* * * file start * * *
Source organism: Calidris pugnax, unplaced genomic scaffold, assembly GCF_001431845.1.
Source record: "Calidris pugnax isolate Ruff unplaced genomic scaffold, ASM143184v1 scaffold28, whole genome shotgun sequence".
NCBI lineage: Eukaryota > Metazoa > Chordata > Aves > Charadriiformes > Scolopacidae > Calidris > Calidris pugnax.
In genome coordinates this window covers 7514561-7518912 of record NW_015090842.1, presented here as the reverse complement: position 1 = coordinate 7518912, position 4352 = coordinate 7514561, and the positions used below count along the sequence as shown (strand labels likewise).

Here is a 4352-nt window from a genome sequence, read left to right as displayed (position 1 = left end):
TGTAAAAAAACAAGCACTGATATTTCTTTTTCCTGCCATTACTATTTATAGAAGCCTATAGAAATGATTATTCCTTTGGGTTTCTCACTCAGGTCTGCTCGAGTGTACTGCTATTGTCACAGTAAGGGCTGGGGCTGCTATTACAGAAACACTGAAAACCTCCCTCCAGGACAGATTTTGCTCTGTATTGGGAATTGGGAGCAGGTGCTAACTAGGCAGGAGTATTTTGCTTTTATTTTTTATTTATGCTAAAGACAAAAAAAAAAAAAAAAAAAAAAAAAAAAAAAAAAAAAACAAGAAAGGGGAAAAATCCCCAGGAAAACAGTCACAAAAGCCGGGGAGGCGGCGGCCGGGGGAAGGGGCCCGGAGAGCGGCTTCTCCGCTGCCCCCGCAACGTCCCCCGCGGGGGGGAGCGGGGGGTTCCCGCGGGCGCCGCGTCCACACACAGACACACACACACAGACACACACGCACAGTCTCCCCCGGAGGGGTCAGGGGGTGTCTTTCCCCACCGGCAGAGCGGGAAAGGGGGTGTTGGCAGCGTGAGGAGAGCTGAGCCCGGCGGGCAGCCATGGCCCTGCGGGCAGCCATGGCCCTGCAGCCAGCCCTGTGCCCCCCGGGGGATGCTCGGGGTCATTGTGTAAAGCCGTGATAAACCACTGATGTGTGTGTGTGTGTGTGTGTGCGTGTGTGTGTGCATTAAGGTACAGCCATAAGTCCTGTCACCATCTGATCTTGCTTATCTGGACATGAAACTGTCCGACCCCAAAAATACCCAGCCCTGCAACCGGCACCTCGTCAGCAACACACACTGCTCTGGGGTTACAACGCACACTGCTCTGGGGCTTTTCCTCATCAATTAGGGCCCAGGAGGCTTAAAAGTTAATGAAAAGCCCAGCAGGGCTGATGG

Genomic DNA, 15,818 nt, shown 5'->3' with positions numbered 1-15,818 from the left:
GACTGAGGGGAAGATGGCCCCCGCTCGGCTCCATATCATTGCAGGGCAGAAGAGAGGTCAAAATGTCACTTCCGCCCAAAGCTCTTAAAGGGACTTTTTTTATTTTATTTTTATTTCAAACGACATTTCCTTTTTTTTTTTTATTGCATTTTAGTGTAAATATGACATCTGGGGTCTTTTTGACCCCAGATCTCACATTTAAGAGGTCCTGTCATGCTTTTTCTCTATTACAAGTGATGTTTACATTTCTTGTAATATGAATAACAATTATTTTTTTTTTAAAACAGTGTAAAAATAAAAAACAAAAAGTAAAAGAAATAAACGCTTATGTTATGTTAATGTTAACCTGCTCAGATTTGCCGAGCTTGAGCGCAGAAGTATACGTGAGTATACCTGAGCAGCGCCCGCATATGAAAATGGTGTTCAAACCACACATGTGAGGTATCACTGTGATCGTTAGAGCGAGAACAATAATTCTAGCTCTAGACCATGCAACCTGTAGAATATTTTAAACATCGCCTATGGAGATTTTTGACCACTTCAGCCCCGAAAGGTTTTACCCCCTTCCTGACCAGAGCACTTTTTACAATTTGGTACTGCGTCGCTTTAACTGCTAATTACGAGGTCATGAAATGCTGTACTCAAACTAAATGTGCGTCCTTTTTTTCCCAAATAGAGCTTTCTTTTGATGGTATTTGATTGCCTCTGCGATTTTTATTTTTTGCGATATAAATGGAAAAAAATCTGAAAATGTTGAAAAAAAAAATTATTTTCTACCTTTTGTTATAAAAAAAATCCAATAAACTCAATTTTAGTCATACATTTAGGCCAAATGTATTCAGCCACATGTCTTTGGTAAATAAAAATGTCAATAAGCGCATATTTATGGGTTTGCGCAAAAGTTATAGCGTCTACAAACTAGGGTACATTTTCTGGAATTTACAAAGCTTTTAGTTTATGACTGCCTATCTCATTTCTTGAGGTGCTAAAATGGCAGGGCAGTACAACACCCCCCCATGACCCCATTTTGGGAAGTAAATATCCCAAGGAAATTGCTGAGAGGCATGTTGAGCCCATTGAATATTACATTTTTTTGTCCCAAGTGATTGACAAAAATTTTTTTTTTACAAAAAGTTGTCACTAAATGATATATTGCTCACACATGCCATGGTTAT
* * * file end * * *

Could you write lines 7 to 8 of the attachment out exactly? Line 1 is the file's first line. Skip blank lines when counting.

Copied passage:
Genomic DNA, 15,818 nt, shown 5'->3' with positions numbered 1-15,818 from the left:
GACTGAGGGGAAGATGGCCCCCGCTCGGCTCCATATCATTGCAGGGCAGAAGAGAGGTCAAAATGTCACTTCCGCCCAAAGCTCTTAAAGGGACTTTTTTTATTTTATTTTTATTTCAAACGACATTTCCTTTTTTTTTTTTATTGCATTTTAGTGTAAATATGACATCTGGGGTCTTTTTGACCCCAGATCTCACATTTAAGAGGTCCTGTCATGCTTTTTCTCTATTACAAGTGATGTTTACATTTCTTGTAATATGAATAACAATTATTTTTTTTTTAAAACAGTGTAAAAATAAAAAACAAAAAGTAAAAGAAATAAACGCTTATGTTATGTTAATGTTAACCTGCTCAGATTTGCCGAGCTTGAGCGCAGAAGTATACGTGAGTATACCTGAGCAGCGCCCGCATATGAAAATGGTGTTCAAACCACACATGTGAGGTATCACTGTGATCGTTAGAGCGAGAACAATAATTCTAGCTCTAGACCATGCAACCTGTAGAATATTTTAAACATCGCCTATGGAGATTTTTGACCACTTCAGCCCCGAAAGGTTTTACCCCCTTCCTGACCAGAGCACTTTTTACAATTTGGTACTGCGTCGCTTTAACTGCTAATTACGAGGTCATGAAATGCTGTACTCAAACTAAATGTGCGTCCTTTTTTTCCCAAATAGAGCTTTCTTTTGATGGTATTTGATTGCCTCTGCGATTTTTATTTTTTGCGATATAAATGGAAAAAAATCTGAAAATGTTGAAAAAAAAAATTATTTTCTACCTTTTGTTATAAAAAAAATCCAATAAACTCAATTTTAGTCATACATTTAGGCCAAATGTATTCAGCCACATGTCTTTGGTAAATAAAAATGTCAATAAGCGCATATTTATGGGTTTGCGCAAAAGTTATAGCGTCTACAAACTAGGGTACATTTTCTGGAATTTACAAAGCTTTTAGTTTATGACTGCCTATCTCATTTCTTGAGGTGCTAAAATGGCAGGGCAGTACAACACCCCCCCATGACCCCATTTTGGGAAGTAAATATCCCAAGGAAATTGCTGAGAGGCATGTTGAGCCCATTGAATATTACATTTTTTTGTCCCAAGTGATTGACAAAAATTTTTTTTTTACAAAAAGTTGTCACTAAATGATATATTGCTCACACATGCCATGGTTAT